Monday, March 14, 2011

Who wears the trousers round here ? (by Gabrielle)


Denim skirt by Gabrielle
Surely I'm not the only woman that finds buying clothes difficult?  Even as a young woman the fickleness of fashion frustrated me and some trends have tried my patience beyond belief: low rise jeans, pointed shoes and thong style knickers to name the shameful. I tend towards a traditional shape, not suited by most modern designs.

I’m always on the look out for good solid work-wear when I’m out in the garden, working in the woodland or generally getting messy and dirty in the studio and workshop.  I want good quality, reasonably priced and stylish stuff and it can be a devil to find.  My daughter Christina has upped the anti by embarking on a year-long quest to only buy ethical clothes.

Christina is a self-confessed fast fashion junkie but after watching a documentary on UK TV recently she has had a Damascene conversion. She was so shocked by the conditions of work in sweatshops, not only in the Third World but also just a few miles away from her home in East London that she decided there and then to stop buying into to this insidious system. Co-incidentally, around the same time, I watched a powerful documentary on French TV “Je l’achète, je le jette (I buy it I throw it away) that exposed some very uncomfortable truths relating to global cotton mass production.  Due to high demand and crop failures last year, prices are now rising and shortages are being predicted and un-organic cotton is the dirtiest crop in regard to its use of pesticides, so there are several reasons to make do and mend.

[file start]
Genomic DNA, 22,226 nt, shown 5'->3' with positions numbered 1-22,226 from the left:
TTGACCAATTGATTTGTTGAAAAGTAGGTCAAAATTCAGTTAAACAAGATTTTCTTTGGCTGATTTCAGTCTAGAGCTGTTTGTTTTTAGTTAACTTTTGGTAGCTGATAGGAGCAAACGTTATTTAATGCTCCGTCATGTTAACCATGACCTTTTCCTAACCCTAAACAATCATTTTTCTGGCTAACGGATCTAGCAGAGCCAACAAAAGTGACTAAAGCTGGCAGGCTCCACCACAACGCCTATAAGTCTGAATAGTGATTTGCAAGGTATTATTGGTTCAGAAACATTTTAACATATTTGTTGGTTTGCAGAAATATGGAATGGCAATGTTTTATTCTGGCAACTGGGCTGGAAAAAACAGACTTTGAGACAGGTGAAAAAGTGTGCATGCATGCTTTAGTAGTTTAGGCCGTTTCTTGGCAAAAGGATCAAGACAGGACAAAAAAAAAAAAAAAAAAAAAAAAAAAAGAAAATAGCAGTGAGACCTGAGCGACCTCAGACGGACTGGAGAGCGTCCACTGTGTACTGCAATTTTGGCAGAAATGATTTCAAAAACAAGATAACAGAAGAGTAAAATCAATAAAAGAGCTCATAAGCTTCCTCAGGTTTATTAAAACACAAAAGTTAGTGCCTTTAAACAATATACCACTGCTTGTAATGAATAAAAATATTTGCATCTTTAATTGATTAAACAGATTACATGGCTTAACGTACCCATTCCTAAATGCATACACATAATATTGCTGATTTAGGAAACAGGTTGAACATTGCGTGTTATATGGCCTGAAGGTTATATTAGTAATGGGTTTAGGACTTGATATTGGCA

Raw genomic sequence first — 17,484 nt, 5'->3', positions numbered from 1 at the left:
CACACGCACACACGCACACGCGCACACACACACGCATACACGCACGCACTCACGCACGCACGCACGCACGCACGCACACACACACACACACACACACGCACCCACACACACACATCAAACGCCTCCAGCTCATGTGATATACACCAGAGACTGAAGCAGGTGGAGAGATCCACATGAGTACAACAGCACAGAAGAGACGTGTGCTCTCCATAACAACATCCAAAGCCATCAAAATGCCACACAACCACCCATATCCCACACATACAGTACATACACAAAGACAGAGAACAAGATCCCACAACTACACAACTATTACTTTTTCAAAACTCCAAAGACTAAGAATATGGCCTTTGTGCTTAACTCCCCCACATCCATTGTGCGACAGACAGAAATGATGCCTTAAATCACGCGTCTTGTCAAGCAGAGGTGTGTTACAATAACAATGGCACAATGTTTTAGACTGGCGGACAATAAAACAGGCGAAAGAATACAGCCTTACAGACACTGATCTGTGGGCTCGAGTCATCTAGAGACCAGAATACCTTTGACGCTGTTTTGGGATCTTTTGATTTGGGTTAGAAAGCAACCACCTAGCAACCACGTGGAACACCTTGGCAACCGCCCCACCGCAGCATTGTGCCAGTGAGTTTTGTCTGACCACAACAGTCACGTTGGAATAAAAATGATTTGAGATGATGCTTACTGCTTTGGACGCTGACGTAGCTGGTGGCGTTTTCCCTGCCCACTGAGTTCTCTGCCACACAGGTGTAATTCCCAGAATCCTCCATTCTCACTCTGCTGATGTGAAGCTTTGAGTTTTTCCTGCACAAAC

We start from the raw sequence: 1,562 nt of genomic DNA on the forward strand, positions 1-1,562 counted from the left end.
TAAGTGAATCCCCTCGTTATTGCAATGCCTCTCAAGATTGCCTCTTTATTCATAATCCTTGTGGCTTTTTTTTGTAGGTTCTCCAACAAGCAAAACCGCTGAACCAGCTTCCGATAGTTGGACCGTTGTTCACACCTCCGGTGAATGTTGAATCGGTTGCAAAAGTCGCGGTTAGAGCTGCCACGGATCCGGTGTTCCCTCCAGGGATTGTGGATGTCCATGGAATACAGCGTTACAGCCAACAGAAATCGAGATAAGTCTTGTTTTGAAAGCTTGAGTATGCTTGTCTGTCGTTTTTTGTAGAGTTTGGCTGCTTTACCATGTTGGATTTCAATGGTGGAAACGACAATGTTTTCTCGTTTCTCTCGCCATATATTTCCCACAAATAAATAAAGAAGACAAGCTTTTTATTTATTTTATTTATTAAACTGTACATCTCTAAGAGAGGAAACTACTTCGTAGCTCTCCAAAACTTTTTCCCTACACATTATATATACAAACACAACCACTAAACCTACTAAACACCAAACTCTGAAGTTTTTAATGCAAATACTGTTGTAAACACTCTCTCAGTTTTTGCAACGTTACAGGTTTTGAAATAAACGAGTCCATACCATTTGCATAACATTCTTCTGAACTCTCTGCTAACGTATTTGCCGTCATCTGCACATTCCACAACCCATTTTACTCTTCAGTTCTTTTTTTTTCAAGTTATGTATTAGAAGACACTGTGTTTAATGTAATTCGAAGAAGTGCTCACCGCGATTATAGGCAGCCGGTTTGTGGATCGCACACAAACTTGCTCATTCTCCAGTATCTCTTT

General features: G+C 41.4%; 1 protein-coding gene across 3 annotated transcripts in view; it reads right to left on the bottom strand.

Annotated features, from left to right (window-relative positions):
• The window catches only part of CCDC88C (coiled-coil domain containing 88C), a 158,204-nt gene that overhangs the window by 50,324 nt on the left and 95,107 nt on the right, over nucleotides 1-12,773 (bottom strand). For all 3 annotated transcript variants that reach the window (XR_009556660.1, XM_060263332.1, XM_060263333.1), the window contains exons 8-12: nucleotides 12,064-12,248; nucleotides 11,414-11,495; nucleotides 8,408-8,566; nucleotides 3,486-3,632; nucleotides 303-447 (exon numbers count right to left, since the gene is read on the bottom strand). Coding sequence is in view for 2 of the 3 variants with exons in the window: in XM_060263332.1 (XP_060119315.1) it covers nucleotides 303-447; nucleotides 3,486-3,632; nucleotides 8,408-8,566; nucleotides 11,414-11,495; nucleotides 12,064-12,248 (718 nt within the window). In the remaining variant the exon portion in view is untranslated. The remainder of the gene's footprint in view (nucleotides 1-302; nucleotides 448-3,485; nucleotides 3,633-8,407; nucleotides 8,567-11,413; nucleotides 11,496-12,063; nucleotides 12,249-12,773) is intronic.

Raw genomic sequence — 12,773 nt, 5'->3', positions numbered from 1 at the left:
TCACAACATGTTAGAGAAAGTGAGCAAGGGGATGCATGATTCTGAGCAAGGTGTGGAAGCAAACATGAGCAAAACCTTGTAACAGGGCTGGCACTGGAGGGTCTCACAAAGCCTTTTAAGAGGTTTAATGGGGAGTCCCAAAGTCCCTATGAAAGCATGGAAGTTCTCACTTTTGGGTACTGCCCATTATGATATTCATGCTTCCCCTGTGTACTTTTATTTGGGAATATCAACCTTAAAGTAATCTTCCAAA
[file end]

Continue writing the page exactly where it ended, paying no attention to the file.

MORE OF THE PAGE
The modern term, apparently, is ‘to up-cycle’: to turn some old cast-off into a great new thing. My source material came from my lovely husband.  Stuart has a limited palate of clothing that basically consists of jeans, work trousers and old shirts, usually with bits of hay attached … and that’s on a good day.  He gets though a pair of 501’s a year on average and the latest rejects had landed on the laundry floor, from whence I reclaimed them and turned them into a new work skirt for me. 

It’s an old technique and there are dozens of good tutorials on the net.  I like this one, especially with its humbly apologetic list entitled “Here is some stuff I found out the hard way”.  Whilst it’s not as glamorous as this wonderful dress by Gary Harvey it feels great to wear it and looks a lot better than the tatty old trousers I had before. 

Denim Dress by Gary Harvey



3 comments :

DOT said...

Très permachic :)

Vera said...

Great idea, and will file this link away for future reference. I am into making pinafores from old clothes. Saves the clothes that I am wearing from muckiness, and makes me feel quite like a farmgirl!

llamawriter23 said...

I do a lot of 'upcycling' (that's such a good word). Not much waste here - I tend to wear stuff till it falls apart. Clothes start off as 'going out' clothes, then they're 'everyday clothes' when they get older, then 'garden clothes', then 'mucking out llama clothes' ... by which time they've really had it!
Best wishes,
Stephanie